While 3D printing isn’t new, recent advancements in the technology (along with the rise in popularity of sites like Esty and Kickstarter) have sparked a creative manufacturing renaissance -- where anyone with access to a printer is a manufacturer and product customization is nearly unlimited.
3D printers and other manufacturing technologies are turning consumers into creators -- or makers of things. This movement, often called the Maker Movement, is helping spur innovation and creating a whole new way of doing business. Products no longer have to be mass manufactured -- they can be made in small batches, printed on the spot or customized for an individual’s unique needs.
This new way of thinking is also trickling down into the classroom through access to 3D printers. Students aren’t limited to imagining cool, new ideas -- they can make them a reality, and it’s inspiring them to go into STEM (science, technology, engineering and math) fields. To educate students about additive manufacturing and the potential it holds, the Energy Department, Oak Ridge National Lab and America Makes donated almost 450 3D printers to teams competing in the FIRST Robotics competition this year.
The rise of the Maker Movement -- embraced by both the young and old -- represents a huge opportunity for the United States. It can create a foundation for new products and processes that can help revitalize American manufacturing. To celebrate this potential, President Obama hosted the first White House Maker Faire -- allowing innovators and entrepreneurs of all ages to show what they’ve made and share what they’ve learned.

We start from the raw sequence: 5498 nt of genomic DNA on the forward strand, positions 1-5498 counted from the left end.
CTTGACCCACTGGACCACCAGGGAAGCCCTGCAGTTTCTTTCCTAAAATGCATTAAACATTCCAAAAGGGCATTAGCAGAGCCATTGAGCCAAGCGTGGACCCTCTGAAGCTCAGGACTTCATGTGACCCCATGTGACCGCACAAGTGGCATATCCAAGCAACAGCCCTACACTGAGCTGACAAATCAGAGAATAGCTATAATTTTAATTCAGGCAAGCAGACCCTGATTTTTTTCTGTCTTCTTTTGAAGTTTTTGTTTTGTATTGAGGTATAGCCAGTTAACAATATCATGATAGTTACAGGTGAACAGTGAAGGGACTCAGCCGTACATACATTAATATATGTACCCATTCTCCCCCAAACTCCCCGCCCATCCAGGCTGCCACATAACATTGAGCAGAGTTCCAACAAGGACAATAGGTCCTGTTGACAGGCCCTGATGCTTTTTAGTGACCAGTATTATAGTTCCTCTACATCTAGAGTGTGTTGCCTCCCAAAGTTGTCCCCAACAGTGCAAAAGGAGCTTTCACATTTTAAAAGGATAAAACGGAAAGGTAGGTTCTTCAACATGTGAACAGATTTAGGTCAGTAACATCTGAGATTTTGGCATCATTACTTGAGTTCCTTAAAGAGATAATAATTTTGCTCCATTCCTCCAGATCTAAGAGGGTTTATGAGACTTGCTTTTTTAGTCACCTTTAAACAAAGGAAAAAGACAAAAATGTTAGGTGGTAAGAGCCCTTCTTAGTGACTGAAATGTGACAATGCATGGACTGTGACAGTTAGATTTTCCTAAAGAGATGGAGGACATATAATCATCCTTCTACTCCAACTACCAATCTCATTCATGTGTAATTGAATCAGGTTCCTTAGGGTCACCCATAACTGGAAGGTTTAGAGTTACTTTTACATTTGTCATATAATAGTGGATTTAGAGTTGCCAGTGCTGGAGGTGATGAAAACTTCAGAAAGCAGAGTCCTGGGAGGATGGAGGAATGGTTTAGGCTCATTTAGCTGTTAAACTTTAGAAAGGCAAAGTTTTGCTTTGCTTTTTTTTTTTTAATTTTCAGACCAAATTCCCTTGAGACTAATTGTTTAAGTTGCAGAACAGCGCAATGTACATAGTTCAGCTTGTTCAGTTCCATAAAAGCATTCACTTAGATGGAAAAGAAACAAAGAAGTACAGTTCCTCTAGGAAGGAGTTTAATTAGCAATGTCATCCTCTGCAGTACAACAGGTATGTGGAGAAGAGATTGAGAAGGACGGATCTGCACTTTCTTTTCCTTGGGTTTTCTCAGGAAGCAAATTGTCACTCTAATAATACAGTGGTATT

Additive manufacturing isn’t just impacting the Maker Movement, it’s also changing the way companies and federal agencies do business.
Companies are turning to additive manufacturing to build parts that weren’t possible before -- an example that many point to is GE’s use of 3D printers to create fuel nozzles for a new jet engine that are stronger and lighter than conventional parts -- and federal agencies are exploring ways to use the technology to better meet their missions. The U.S. Department of Health and Human Services created the NIH 3D Print Exchange to better share biomedical 3D-printable models across the medical community while NASA is exploring how 3D printing works in space.
Yet, this is just the tip of the iceberg when it comes to additive manufacturing’s potential. For manufacturers, additive manufacturing will enable a wide range of new product designs that can increase industry competitiveness, lower industry energy consumption and help grow the clean energy economy.
From helping fund America Makes, a public-private partnership designed to make the U.S. the leader in 3D printing, to establishing the Manufacturing Demonstration Facility at Oak Ridge Lab, the Energy Department is providing companies with access to 3D printing technologies and educating them -- and future engineers -- about the technology’s possibilities. To ensure the technology moves forward, the Department’s National Labs are partnering with industry to create new 3D printing technology. Lawrence Livermore National Lab recently announced a collaboration to develop new 3D printing materials, hardware and software, and Oak Ridge National Lab is partnering to develop a new commercial additive manufacturing system that is 200 to 500 times faster and could print plastic components 10 times larger than today’s commercial 3D printers.
As the prices drop and the technology becomes faster and more precise, 3D printing is poised to change the way companies and consumers think about manufacturing -- much in the same way the first computers led to the rapid access to knowledge that we now take for granted.
To learn more about the Energy Department’s 3D printing work, visit the Advanced Manufacturing Office’s website.